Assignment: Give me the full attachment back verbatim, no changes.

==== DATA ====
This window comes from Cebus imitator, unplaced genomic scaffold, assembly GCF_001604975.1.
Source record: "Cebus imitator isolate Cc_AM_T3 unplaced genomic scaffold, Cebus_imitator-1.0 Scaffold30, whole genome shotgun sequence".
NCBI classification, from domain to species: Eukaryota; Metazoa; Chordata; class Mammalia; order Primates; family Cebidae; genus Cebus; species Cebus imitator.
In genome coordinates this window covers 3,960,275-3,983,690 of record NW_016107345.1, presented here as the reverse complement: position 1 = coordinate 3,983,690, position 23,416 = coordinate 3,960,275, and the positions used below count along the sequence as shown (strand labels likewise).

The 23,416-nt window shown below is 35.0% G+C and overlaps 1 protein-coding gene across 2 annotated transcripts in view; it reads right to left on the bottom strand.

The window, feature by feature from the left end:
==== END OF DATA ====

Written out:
This window comes from Cebus imitator, unplaced genomic scaffold, assembly GCF_001604975.1.
Source record: "Cebus imitator isolate Cc_AM_T3 unplaced genomic scaffold, Cebus_imitator-1.0 Scaffold30, whole genome shotgun sequence".
NCBI classification, from domain to species: Eukaryota; Metazoa; Chordata; class Mammalia; order Primates; family Cebidae; genus Cebus; species Cebus imitator.
In genome coordinates this window covers 3,960,275-3,983,690 of record NW_016107345.1, presented here as the reverse complement: position 1 = coordinate 3,983,690, position 23,416 = coordinate 3,960,275, and the positions used below count along the sequence as shown (strand labels likewise).

The 23,416-nt window shown below is 35.0% G+C and overlaps 1 protein-coding gene across 2 annotated transcripts in view; it reads right to left on the bottom strand.

The window, feature by feature from the left end: